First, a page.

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US travel warning over Egypt clashes

Source BBC News@ tienganhvui.com




At least one person was killed in Alexandria as protesters stormed a local Muslim Brotherhood office




The US has warned Americans not to travel to Egypt and has told non-emergency diplomatic staff to leave, as clashes continued in the country.


The state department also urged US nationals in Egypt "to remain alert".


The warning came as at least three people - including a US citizen - died in clashes between supporters and opponents of President Mohammed Morsi.


Tensions have been rising ahead of a mass rally planned by the opposition on Sunday, calling Mr Morsi to step down.


His supporters are stressing what they see as Mr Morsi's "legitimacy", rejecting the opposition's demand.


Sunday is the first anniversary of the president's inauguration.


'Unprecedented exodus'

In a warning on Friday, the state department said it had "authorised the departure of a limited number of non-emergency employees and family members" from Egypt.


It asked Americans "to defer non-essential travel to Egypt at this time due to the continuing possibility of political and social unrest".


Cairo's main airport was packed with departing passengers, and all flights leaving for Europe, the US and the Gulf were fully booked, officials were quoted as saying.


The officials - who spoke on condition of anonymity - described the exodus as unprecedented, the Associated Press reports.


On Friday, two people died in the northern Egyptian city of Alexandria as protesters stormed an office of the Muslim Brotherhood - the political movement supporting President Morsi.


There are conflicting reports about how one of them - the US national - died.



Mohammed Morsi's first year



  • June 2012 - Narrowly wins presidential election. Orders parliament to meet in defiance of a military decree dissolving it

  • July 2012 - Submits to a Supreme Court ruling that the parliamentary elections were invalid

  • August 2012 - Dismisses Defence Minister Hussein Tantawi and Chief of Staff Sami Annan and strips military of say in legislation and drafting the new constitution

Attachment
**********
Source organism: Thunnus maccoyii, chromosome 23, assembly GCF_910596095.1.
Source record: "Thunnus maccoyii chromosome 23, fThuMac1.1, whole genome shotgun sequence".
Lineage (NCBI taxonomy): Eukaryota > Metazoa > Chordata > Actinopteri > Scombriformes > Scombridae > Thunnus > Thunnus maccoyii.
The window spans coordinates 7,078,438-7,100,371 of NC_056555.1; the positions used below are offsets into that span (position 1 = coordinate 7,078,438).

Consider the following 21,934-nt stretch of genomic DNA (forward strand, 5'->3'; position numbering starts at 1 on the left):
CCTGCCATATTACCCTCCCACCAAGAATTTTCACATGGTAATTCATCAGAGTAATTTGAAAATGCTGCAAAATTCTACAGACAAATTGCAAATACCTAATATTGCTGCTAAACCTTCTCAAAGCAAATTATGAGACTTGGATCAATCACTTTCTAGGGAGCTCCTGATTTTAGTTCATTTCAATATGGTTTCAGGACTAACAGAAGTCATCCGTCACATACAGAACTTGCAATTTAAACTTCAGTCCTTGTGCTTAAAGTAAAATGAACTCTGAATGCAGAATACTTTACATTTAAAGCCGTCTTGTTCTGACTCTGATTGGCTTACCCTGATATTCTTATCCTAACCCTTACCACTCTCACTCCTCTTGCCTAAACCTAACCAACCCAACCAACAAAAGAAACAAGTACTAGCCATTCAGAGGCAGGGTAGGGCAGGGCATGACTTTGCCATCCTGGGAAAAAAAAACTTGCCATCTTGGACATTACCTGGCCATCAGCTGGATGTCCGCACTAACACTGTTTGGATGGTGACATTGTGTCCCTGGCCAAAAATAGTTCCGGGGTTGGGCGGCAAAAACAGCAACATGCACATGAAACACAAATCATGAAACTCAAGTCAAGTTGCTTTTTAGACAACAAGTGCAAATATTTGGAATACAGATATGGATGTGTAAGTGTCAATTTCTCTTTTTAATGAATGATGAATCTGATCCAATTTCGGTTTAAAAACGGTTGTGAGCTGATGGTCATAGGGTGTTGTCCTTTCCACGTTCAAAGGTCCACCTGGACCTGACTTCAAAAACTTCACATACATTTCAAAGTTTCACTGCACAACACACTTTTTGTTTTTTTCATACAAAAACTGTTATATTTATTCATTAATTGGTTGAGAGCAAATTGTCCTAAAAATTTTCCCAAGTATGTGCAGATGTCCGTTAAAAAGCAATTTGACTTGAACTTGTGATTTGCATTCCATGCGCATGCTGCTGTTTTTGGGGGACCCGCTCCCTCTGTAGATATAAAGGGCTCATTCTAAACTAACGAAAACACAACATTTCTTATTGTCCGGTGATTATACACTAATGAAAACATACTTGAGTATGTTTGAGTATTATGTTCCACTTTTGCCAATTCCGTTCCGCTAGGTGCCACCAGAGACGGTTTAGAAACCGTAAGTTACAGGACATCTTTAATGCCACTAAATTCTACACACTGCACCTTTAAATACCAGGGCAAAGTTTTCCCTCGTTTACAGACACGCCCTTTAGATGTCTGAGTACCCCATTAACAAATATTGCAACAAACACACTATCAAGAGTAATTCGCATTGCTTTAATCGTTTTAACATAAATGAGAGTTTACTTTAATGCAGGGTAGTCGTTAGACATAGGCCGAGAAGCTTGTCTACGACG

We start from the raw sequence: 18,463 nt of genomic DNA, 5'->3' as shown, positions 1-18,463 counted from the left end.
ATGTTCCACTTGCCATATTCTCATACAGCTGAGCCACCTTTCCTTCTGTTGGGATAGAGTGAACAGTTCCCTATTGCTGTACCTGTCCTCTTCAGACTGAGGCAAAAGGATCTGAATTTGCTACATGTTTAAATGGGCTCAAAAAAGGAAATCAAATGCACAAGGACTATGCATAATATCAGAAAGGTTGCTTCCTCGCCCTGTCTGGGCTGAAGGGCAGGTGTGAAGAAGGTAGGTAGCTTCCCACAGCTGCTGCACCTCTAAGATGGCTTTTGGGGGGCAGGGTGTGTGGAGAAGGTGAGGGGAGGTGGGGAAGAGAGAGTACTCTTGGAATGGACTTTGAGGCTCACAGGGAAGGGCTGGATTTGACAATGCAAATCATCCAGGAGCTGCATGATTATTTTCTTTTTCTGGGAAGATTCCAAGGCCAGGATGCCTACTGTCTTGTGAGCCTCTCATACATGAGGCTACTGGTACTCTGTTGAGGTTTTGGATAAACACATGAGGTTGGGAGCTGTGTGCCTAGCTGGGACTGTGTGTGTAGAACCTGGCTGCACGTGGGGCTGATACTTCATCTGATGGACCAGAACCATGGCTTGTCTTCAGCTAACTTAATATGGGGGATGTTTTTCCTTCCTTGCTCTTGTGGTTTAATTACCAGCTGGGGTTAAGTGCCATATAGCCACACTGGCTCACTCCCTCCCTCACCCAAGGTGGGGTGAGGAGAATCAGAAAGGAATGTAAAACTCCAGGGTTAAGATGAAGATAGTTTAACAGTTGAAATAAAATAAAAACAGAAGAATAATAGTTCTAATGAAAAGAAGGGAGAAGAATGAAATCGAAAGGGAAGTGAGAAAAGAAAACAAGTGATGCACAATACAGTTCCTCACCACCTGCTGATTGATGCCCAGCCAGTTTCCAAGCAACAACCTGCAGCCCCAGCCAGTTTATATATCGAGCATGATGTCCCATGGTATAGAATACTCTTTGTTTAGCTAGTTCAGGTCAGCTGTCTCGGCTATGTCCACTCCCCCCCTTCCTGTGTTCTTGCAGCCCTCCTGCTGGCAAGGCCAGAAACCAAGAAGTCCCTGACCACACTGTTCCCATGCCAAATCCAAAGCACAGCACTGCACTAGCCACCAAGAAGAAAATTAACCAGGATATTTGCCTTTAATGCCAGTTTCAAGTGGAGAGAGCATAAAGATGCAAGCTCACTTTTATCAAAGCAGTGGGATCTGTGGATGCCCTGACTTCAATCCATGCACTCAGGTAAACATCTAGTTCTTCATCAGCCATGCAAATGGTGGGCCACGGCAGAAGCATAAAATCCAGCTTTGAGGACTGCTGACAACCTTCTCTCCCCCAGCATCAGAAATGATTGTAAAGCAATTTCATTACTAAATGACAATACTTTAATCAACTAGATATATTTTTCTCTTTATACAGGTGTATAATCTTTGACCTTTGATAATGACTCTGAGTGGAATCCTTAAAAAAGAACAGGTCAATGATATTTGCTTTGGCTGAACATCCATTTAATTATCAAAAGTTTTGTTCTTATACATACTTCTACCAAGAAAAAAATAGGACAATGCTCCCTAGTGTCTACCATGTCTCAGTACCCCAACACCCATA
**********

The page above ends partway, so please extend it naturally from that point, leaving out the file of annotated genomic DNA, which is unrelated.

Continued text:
• November 2012 - Rescinds a decree stripping the judiciary of the right to challenge his decisions, after popular protests

  • December 2012 - Public vote approves draft constitution boosting the role of Islam and restricting freedom of speech and assembly

  • March 2013 - Court halts his plans to bring parliamentary elections forward to April, citing failure to refer the electoral law to the Constitutional Court

  • June 2013 - Puts Islamists in charge of 13 of Egypt's 27 governorships - controversially he appoints a member of the former armed group Gamaa Islamiya to be governor of Luxor




Egyptian officials say the victim - who is believed to have been taking photos of the clashes - was stabbed in the chest, but other reports say he was hit by gun pellets.


The state department confirmed the death, saying it was "providing appropriate consular assistance from our embassy in Cairo and our Bureau of Consular Affairs at the State Department".


The other fatality in Alexandria on Friday was an Egyptian man who was shot dead, according to medical sources.


Dozens more people were injured.


The office of the Muslim Brotherhood was set on fire, and the authorities are reported to have called in riot police and army helicopters to try to quell the violence.


In Port Said, also in the north, an explosion left one person dead and five injured, officials said.


Meanwhile, in Cairo thousands of Morsi supporters rallied outside the main mosque.


President Morsi earlier this week warned that divisions threatened to "paralyse" Egypt.


He offered a dialogue with the opposition - a move rejected by his opponents.


Mr Morsi, who hails from the Muslim Brotherhood, became Egypt's first Islamist president on 30 June 2012, after winning an election considered free and fair.


His first year as president has been marred by constant political unrest and a sinking economy.


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Đăng ký: Tieng Anh Vui

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